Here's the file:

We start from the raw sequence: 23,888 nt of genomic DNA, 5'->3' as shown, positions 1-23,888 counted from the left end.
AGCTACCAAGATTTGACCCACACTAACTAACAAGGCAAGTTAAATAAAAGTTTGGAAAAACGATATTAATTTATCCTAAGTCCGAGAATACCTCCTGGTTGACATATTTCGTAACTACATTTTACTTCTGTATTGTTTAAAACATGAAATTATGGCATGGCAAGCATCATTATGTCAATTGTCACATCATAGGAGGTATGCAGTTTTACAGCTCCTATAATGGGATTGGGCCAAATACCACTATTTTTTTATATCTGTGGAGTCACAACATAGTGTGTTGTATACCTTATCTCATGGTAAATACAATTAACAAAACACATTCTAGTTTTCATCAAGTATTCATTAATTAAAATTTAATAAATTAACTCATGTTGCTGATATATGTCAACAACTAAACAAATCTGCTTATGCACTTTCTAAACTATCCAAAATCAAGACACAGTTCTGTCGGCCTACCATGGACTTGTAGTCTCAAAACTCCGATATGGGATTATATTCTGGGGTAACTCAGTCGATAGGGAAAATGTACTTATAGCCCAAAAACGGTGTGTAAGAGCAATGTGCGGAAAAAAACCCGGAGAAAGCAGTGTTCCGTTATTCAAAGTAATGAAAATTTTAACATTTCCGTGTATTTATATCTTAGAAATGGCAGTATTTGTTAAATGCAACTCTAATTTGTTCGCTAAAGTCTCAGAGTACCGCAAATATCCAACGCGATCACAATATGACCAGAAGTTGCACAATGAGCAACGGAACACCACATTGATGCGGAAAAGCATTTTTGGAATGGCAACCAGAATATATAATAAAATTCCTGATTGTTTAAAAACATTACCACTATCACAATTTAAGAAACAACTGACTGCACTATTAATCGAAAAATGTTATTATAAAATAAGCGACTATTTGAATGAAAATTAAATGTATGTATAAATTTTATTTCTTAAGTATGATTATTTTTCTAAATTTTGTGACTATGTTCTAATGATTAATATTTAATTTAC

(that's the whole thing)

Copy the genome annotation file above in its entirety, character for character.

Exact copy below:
We start from the raw sequence: 23,888 nt of genomic DNA, 5'->3' as shown, positions 1-23,888 counted from the left end.
AGCTACCAAGATTTGACCCACACTAACTAACAAGGCAAGTTAAATAAAAGTTTGGAAAAACGATATTAATTTATCCTAAGTCCGAGAATACCTCCTGGTTGACATATTTCGTAACTACATTTTACTTCTGTATTGTTTAAAACATGAAATTATGGCATGGCAAGCATCATTATGTCAATTGTCACATCATAGGAGGTATGCAGTTTTACAGCTCCTATAATGGGATTGGGCCAAATACCACTATTTTTTTATATCTGTGGAGTCACAACATAGTGTGTTGTATACCTTATCTCATGGTAAATACAATTAACAAAACACATTCTAGTTTTCATCAAGTATTCATTAATTAAAATTTAATAAATTAACTCATGTTGCTGATATATGTCAACAACTAAACAAATCTGCTTATGCACTTTCTAAACTATCCAAAATCAAGACACAGTTCTGTCGGCCTACCATGGACTTGTAGTCTCAAAACTCCGATATGGGATTATATTCTGGGGTAACTCAGTCGATAGGGAAAATGTACTTATAGCCCAAAAACGGTGTGTAAGAGCAATGTGCGGAAAAAAACCCGGAGAAAGCAGTGTTCCGTTATTCAAAGTAATGAAAATTTTAACATTTCCGTGTATTTATATCTTAGAAATGGCAGTATTTGTTAAATGCAACTCTAATTTGTTCGCTAAAGTCTCAGAGTACCGCAAATATCCAACGCGATCACAATATGACCAGAAGTTGCACAATGAGCAACGGAACACCACATTGATGCGGAAAAGCATTTTTGGAATGGCAACCAGAATATATAATAAAATTCCTGATTGTTTAAAAACATTACCACTATCACAATTTAAGAAACAACTGACTGCACTATTAATCGAAAAATGTTATTATAAAATAAGCGACTATTTGAATGAAAATTAAATGTATGTATAAATTTTATTTCTTAAGTATGATTATTTTTCTAAATTTTGTGACTATGTTCTAATGATTAATATTTAATTTAC